by Salvatore Palermo
Stretches and strengthening the shoulder can help overhead athletes avoid rotator cuff injuries
What’s the rotator cuff and how is it generally injured?
The rotator cuff is comprised of four small muscles and their tendons that connect the upper arm bone to the shoulder blade. The main function of the rotator cuff is to keep the shoulder joint stable.
Individuals who constantly lift their arms above their heads, from construction workers to athletes, are the most vulnerable to rotator cuff injuries. In sports, overhead athletes like baseball pitchers, football quarterbacks, tennis players, lacrosse players, volleyball players, and swimmers, are more likely to develop rotator cuff injuries. When the rotator cuff is injured, it can cause pain, loss of shoulder motion, shoulder weakness, and the inability to lift the arm or reach behind the back.
The most common rotator cuff injuries are strains, tendinitis, impingement, and tears.
- Strains, or pulled muscles, are common because the small muscles of the rotator cuff can overstretch easily when moving quickly.
- Tendinitis is an overuse injury caused by repetitive movement, which leads to inflammation of the rotator cuff muscle tendons. This can often happen to athletes, like baseball pitchers and swimmers, who repeatedly lift their arms overhead.
- Impingement occurs when the rotator cuff muscles are unable to stabilize the upper arm. The rotator cuff muscles become weakened and the upper arm bone pinches the rotator cuff tendons against the underside of the shoulder. This can often happen to athletes, like baseball pitchers and swimmers, who repeatedly lift their arms overhead. Impingements can lead to rotator cuff tears.
- Tears, like sprains, are also common. Tears generally developed because of a traumatic event (like falling or landing on your shoulder) or long-term overuse (brought on by aging or repetitive motion).
How to Protect your Shoulder: Stretch and Strengthen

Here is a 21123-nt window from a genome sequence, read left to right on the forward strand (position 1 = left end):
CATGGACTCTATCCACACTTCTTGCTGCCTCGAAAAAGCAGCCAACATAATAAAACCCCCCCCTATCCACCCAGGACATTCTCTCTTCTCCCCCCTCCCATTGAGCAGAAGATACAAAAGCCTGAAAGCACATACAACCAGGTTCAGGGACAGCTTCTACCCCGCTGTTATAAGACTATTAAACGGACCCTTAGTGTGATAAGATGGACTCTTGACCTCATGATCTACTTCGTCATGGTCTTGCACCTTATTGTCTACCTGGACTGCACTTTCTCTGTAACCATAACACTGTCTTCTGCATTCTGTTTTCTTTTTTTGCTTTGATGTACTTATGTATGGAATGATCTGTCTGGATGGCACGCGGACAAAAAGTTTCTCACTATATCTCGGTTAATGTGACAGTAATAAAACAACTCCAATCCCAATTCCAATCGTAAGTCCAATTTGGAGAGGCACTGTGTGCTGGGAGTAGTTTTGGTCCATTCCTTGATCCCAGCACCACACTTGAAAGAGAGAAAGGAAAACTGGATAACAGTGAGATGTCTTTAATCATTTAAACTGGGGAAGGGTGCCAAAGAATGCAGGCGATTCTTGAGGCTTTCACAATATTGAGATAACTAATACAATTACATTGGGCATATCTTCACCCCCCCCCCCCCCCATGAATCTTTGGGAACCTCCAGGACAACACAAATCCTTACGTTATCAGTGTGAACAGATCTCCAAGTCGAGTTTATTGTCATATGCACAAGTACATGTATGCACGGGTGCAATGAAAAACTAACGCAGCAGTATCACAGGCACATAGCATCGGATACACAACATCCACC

Preventing rotator cuff injuries begins with good stretching. Stretching every day helps to improve the muscle’s ability to stretch further and bounce back without tearing. You’ll want to focus on stretching your chest, upper back, shoulders and arms. Stretches include the Doorway Stretch, Horizontal Shoulder Stretch, the Towel Stretch, the Pendulum Stretch and the Chicken Wing Stretch.
Strengthening exercises are critical in preventing and reducing the chances of rotator cuff injuries, especially in overhead athletes. Exercises that target internal and external rotation of the shoulder are best since the rotator cuff internally and externally rotates the shoulder.
Internal Rotation with Raised Arm
Internal Rotation with a Neutral Arm
Shoulder Balance Exercise
Returning to Sport after a Rotator Cuff Injury
Impingement and tendinitis generally recover more quickly than tears. Tears, depending on their severity and if you get surgery, can take four months to a year to return to full strength.
Allowing time for proper healing is important — an athlete who returns to sport too soon risks injury to the same shoulder, as well as to other areas of the body due to compensation and altered mechanics. Resumption of activities should be gradual. Once given the go-ahead by their physician as well as a physical therapist and/or athletic trainer, an athlete should ease into play.
In general, athletes can return to play when:
- Their shoulder is pain free.
- They have full range of motion.
- The shoulder is strong and stable.
- Their sport-specific activities and biomechanics are normal.
Taking care of your shoulder by keeping it strong and stretching it out can help reduce your chances of getting a rotator cuff injury. If you think you’ve injured your rotator cuff, you should check in with your athletic trainer, physical therapist and/or doctor to determine what you’ve done, if you need imaging or specialists, what the treatment is, and how you can speed your recovery.
Learn more about how to protect your shoulders and rotator cuffs from injury. Download PPT’s Stretching and Strengthening Your Shoulders Worksheet.
Salvatore Palermo. LAT, ATC, is an athletic trainer with Performance Physical Therapy at Ponaganset High School.